In his latest in-flight news conference, Pope Francis said Monday he’s not afraid to be called a ‘heretic’ for engaging in dialogue with Muslims; that he felt “imprisoned” during COVID-19 lockdowns; he was “shocked” by the destruction he witnessed in the Iraqi city of Mosul March 7; and, on international Women’s Day, expressed regret over the exploitation of women, including the practice of genital mutilation.
Pope Francis’ historic visit to the Middle East’s most conflict-riven nation gives hope and comfort to Iraqis of all faiths, and some would even say to Arabs beyond Iraq’s borders.
Although the impact of papal trips is often hard to assess in the immediate aftermath, such cautions mean little to the leader of Iraq’s local Catholic church, who quickly proclaimed Pope Francis’s March 5-8 visit to his nation a “miracle” on Sunday.
Having witnessed or even experienced persecution for their faith, the Christians of Iraq must be careful not to harbor thoughts of revenge, Pope Francis told them.
Every papal trip is, in a sense, an exercise in storytelling. A pope chooses to travel to a given destination in part because he believes it has a story the world needs to hear, and, for a few days, he lends it his spotlight, so the global media pay attention.
I am grateful to the Lord for the opportunity to be among you this morning. I have looked forward to this time together. I thank His Beatitude Patriarch Ignace Youssif Younan for his words of welcome, and Mrs Doha Sabah Abdallah and Father Ammar Yako for their testimonies.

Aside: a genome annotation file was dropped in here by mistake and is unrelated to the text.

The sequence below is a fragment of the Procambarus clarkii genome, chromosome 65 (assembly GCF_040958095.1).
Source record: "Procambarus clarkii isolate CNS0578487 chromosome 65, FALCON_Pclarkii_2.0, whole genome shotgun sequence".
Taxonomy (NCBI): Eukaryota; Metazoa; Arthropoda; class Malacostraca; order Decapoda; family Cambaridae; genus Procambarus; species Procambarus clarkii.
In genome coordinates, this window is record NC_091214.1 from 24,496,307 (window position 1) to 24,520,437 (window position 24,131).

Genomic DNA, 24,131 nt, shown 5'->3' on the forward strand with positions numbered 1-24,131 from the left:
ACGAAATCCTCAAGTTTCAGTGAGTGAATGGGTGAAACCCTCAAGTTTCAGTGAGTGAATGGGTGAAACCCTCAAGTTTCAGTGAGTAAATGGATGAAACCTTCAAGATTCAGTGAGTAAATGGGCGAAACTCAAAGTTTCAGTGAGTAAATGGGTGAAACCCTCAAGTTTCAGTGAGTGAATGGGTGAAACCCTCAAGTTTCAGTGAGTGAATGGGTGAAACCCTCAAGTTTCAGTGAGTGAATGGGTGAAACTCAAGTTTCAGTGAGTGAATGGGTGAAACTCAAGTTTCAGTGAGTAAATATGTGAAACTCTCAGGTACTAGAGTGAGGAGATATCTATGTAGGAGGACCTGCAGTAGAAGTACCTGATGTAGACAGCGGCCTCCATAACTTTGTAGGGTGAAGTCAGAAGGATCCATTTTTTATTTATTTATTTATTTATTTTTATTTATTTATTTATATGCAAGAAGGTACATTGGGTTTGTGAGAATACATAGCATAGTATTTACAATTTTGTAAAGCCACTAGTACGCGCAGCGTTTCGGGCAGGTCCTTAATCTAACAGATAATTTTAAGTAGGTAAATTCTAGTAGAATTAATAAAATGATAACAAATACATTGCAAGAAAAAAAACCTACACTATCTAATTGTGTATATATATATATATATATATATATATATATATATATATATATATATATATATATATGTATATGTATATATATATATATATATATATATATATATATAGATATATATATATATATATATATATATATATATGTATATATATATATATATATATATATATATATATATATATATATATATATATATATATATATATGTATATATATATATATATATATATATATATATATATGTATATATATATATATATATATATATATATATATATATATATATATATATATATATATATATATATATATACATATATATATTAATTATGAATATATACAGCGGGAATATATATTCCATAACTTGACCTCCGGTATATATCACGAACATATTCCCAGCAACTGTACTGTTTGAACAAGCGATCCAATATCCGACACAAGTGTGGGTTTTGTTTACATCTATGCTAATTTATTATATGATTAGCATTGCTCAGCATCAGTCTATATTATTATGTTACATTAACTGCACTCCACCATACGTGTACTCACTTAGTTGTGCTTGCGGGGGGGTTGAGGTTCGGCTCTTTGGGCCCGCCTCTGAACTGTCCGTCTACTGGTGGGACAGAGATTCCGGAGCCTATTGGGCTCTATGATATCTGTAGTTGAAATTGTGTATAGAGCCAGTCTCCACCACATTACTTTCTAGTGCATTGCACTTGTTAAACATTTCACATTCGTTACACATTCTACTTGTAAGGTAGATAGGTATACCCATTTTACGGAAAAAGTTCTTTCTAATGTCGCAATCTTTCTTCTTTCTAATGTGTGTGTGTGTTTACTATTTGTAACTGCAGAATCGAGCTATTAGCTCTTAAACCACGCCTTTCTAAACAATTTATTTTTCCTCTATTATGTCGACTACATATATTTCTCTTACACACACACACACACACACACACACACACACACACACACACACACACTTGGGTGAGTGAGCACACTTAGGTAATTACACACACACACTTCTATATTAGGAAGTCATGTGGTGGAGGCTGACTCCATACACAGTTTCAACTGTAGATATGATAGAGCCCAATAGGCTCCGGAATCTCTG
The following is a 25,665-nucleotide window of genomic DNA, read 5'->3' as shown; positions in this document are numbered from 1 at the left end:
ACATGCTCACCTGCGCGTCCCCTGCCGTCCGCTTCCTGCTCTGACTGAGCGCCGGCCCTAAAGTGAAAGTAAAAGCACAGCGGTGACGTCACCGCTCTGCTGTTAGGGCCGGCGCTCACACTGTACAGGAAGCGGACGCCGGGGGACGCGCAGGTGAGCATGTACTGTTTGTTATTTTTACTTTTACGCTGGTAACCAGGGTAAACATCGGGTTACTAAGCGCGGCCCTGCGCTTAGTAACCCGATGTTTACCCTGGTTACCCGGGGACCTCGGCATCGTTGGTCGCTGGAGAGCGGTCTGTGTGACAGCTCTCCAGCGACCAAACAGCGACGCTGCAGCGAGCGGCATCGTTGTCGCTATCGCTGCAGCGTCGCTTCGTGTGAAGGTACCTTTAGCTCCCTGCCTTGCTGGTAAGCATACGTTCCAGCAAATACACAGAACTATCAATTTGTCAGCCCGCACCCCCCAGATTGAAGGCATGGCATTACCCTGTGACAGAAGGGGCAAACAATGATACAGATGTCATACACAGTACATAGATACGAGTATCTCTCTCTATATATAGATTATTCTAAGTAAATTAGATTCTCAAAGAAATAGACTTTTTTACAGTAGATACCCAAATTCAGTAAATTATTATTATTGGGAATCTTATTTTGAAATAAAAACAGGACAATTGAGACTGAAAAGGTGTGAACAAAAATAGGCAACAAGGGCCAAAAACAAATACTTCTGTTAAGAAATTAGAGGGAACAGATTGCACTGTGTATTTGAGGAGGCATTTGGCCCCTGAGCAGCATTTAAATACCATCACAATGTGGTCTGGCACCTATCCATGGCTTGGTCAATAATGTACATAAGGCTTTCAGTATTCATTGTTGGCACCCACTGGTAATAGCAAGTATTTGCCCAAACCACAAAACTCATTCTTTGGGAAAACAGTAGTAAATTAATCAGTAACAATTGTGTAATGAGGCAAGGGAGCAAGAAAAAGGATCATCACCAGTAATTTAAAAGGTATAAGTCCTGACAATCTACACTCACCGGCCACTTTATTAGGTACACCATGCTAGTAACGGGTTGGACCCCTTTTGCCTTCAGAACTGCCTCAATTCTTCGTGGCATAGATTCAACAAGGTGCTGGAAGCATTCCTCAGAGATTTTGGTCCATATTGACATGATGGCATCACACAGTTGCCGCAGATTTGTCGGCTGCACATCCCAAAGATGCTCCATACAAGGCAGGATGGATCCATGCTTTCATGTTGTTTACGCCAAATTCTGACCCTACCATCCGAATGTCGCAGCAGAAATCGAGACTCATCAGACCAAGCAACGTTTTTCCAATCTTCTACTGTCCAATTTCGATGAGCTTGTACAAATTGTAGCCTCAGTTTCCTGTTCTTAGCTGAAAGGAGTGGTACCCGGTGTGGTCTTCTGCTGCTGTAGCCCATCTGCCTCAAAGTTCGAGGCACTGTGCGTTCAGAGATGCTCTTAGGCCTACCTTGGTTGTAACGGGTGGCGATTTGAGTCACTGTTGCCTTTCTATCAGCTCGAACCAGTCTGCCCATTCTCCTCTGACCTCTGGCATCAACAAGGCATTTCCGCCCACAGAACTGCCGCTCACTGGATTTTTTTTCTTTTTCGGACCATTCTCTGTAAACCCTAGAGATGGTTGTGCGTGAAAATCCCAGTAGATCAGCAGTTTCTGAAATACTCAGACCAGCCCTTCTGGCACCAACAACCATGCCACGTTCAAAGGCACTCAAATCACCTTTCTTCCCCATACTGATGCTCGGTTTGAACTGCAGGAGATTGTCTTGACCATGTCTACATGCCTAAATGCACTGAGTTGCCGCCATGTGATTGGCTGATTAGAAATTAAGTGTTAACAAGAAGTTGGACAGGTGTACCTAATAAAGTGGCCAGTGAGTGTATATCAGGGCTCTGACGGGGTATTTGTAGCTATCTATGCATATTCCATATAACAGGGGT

Representatives of different religions who attended the inter religious meeting in Ur shared their impressions of the pontiff’s s presence in their country.
As children of Abraham, Jews, Christians and Muslims, together with other believers and all persons of good will, we thank you for having given us Abraham, a distinguished son of this noble and beloved country, to be our common father in faith.
This blessed place brings us back to our origins, to the sources of God’s work, to the birth of our religions. Here, where Abraham our father lived, we seem to have returned home. It was here that Abraham heard God’s call; it was from here that he set out on a journey that would change history.
Flanked by the pictures of 48 Iraqi martyrs, Pope Francis defined them as a reminder that inciting war and violence is incompatible with authentic religious teaching.